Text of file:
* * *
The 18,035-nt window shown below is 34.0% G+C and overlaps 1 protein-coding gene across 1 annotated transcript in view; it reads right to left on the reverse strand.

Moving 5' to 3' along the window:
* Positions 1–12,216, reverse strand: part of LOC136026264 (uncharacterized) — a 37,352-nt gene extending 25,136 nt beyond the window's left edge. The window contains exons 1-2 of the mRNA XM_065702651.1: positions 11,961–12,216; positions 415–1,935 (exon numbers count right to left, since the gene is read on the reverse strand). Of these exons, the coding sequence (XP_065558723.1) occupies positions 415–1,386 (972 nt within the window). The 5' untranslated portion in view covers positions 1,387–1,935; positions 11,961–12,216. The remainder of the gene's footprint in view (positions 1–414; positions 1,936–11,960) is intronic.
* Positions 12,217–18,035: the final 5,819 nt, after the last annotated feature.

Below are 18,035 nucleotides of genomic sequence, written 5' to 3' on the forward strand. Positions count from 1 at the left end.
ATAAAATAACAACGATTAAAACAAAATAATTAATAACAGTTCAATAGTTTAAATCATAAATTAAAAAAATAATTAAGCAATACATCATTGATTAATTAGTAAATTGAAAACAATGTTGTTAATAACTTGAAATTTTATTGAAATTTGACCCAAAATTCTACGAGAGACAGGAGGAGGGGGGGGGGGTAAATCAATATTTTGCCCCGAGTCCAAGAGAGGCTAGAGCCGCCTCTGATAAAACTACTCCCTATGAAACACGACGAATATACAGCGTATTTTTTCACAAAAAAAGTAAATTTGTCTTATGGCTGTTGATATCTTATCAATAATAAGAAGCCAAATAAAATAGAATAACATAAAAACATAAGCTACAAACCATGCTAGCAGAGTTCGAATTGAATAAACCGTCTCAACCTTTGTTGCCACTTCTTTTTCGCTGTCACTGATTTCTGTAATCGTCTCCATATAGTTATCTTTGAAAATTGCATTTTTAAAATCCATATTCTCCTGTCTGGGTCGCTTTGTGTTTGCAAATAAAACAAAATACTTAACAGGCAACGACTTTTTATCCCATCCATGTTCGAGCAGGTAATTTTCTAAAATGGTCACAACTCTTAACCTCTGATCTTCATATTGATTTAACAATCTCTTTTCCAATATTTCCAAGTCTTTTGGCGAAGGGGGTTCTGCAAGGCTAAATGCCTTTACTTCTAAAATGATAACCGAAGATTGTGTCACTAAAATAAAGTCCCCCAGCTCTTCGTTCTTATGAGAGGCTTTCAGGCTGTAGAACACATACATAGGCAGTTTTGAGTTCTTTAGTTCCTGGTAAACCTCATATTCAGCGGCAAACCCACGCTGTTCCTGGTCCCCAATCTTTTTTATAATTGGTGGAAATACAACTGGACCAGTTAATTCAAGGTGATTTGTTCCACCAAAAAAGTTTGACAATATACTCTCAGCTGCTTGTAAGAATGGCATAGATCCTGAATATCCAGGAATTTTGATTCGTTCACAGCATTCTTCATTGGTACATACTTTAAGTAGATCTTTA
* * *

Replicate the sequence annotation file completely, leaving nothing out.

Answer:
The 18,035-nt window shown below is 34.0% G+C and overlaps 1 protein-coding gene across 1 annotated transcript in view; it reads right to left on the reverse strand.

Moving 5' to 3' along the window:
* Positions 1–12,216, reverse strand: part of LOC136026264 (uncharacterized) — a 37,352-nt gene extending 25,136 nt beyond the window's left edge. The window contains exons 1-2 of the mRNA XM_065702651.1: positions 11,961–12,216; positions 415–1,935 (exon numbers count right to left, since the gene is read on the reverse strand). Of these exons, the coding sequence (XP_065558723.1) occupies positions 415–1,386 (972 nt within the window). The 5' untranslated portion in view covers positions 1,387–1,935; positions 11,961–12,216. The remainder of the gene's footprint in view (positions 1–414; positions 1,936–11,960) is intronic.
* Positions 12,217–18,035: the final 5,819 nt, after the last annotated feature.

Below are 18,035 nucleotides of genomic sequence, written 5' to 3' on the forward strand. Positions count from 1 at the left end.
ATAAAATAACAACGATTAAAACAAAATAATTAATAACAGTTCAATAGTTTAAATCATAAATTAAAAAAATAATTAAGCAATACATCATTGATTAATTAGTAAATTGAAAACAATGTTGTTAATAACTTGAAATTTTATTGAAATTTGACCCAAAATTCTACGAGAGACAGGAGGAGGGGGGGGGGGTAAATCAATATTTTGCCCCGAGTCCAAGAGAGGCTAGAGCCGCCTCTGATAAAACTACTCCCTATGAAACACGACGAATATACAGCGTATTTTTTCACAAAAAAAGTAAATTTGTCTTATGGCTGTTGATATCTTATCAATAATAAGAAGCCAAATAAAATAGAATAACATAAAAACATAAGCTACAAACCATGCTAGCAGAGTTCGAATTGAATAAACCGTCTCAACCTTTGTTGCCACTTCTTTTTCGCTGTCACTGATTTCTGTAATCGTCTCCATATAGTTATCTTTGAAAATTGCATTTTTAAAATCCATATTCTCCTGTCTGGGTCGCTTTGTGTTTGCAAATAAAACAAAATACTTAACAGGCAACGACTTTTTATCCCATCCATGTTCGAGCAGGTAATTTTCTAAAATGGTCACAACTCTTAACCTCTGATCTTCATATTGATTTAACAATCTCTTTTCCAATATTTCCAAGTCTTTTGGCGAAGGGGGTTCTGCAAGGCTAAATGCCTTTACTTCTAAAATGATAACCGAAGATTGTGTCACTAAAATAAAGTCCCCCAGCTCTTCGTTCTTATGAGAGGCTTTCAGGCTGTAGAACACATACATAGGCAGTTTTGAGTTCTTTAGTTCCTGGTAAACCTCATATTCAGCGGCAAACCCACGCTGTTCCTGGTCCCCAATCTTTTTTATAATTGGTGGAAATACAACTGGACCAGTTAATTCAAGGTGATTTGTTCCACCAAAAAAGTTTGACAATATACTCTCAGCTGCTTGTAAGAATGGCATAGATCCTGAATATCCAGGAATTTTGATTCGTTCACAGCATTCTTCATTGGTACATACTTTAAGTAGATCTTTA